//Red LED
try {
    mRedLedGpio = service.openGpio("BCM6")
    mRedLedGpio.setDirection(Gpio.DIRECTION_OUT_INITIALLY_LOW)
} catch (e: IOException) {
    throw RuntimeException("Problem connecting to IO Port", e)
}
  1. And finally register for sensor events:
private val mTemperatureListener = object : SensorEventListener {
    override fun onSensorChanged(event: SensorEvent) {

        mTempCount++
        if (mTempCount % 100 !== 0) {
            return
        }

        val temperature = Temperature(System.currentTimeMillis(), event.values[0])
        Log.i(FragmentActivity.TAG, "Temperature: " + temperature.getTemperature())

        mTemperatureTexView.setText(String.valueOf(temperature.getTemperature()))
        updateDisplay(temperature.getTemperature())

        try {
            if (temperature.getTemperature() >= TEMPERATURE_THRESHOLD) {
                mRedLedGpio.setValue(true)
                mGreenLedGpio.setValue(false)
            } else {
                mRedLedGpio.setValue(false)
                mGreenLedGpio.setValue(true)
            }
        } catch (e: IOException) {
            Log.e(TAG, "Error", e)
        }
    }

    override fun onAccuracyChanged(sensor: Sensor, accuracy: Int) {
        Log.d(TAG, "accuracy changed: $accuracy")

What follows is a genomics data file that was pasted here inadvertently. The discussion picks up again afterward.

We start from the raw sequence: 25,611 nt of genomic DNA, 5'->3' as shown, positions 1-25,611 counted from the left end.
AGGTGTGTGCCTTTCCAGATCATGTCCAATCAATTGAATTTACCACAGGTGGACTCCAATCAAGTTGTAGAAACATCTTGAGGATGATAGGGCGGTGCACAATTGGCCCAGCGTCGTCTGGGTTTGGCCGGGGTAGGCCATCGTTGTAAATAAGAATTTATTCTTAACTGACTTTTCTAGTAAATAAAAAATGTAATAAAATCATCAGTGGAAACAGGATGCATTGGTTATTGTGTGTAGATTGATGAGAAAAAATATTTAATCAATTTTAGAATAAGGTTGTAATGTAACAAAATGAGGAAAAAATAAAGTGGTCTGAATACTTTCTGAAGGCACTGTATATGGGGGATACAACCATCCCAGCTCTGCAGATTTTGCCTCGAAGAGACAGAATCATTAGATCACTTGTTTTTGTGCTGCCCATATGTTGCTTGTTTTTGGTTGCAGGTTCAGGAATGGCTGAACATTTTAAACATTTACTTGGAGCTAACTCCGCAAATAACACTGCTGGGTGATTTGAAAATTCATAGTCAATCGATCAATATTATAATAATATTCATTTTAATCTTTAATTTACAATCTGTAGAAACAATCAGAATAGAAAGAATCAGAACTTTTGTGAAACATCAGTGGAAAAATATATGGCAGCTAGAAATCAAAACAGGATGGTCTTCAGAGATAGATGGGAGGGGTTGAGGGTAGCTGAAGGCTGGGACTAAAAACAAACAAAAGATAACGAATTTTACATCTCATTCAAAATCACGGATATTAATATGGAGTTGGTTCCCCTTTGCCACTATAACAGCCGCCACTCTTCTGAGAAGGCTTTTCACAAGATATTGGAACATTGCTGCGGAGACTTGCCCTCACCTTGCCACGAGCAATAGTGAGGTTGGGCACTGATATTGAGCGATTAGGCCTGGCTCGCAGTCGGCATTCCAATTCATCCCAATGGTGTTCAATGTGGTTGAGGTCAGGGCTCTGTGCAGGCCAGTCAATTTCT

}
}

private fun updateDisplay(value: Float) {
    if (mDisplay != null) {
        try {
            mDisplay.display(value)
        } catch (e: IOException) {
            Log.e(TAG, "Error setting display", e)
        }
    }
}

In the onSensorChanged callback for the temperature sensor, we filter events (otherwise we receive too many temperature changes) and display the value on the display with updateDisplay() . Once the value reached a certain threshold (TEMPERATURE_THRESHOLD), we switch the red or the green LED with setValue(true)/setValue(false).

And that’s pretty much it. Thanks to the Android framework and the implemented drivers it is very simple to communicate with the Raspberry PI using simple interfaces and without the need for low level programming.

Prototype 2: GPS tracker

In the next prototype, I wanted to test Android Things with a GPS antenna. If we come back to the Houston project, the idea would be to have an embedded device that is able to track the positions of the buses.

the Raspberry PI with the Grove GPS
the Raspberry PI with the Grove GPS

It was laborious to find out which GPS sensor to buy. There are many models so I decided to use the Grove GPS with GrovePi+. GrovePi+ offers a plug-and-play module for the Raspberry PI. You can connect Grove sensors without cables and breadboards.

It is possible to use the Grove Pi+ with Android Things, but I am not sure if it will work with all Grove sensors. I guess it depends on the connection interface you have (I2C, UART, …) and if there is a driver available for it. In my case, I needed a UART connection and it was enough to connect the Grove GPS to the RPISER port of the GrovePi+.

To create the Android Things app, the steps are the following:

  1. Create a Android project with a blank Activity in Android Studio and add the Android Things library and drivers in build.gradle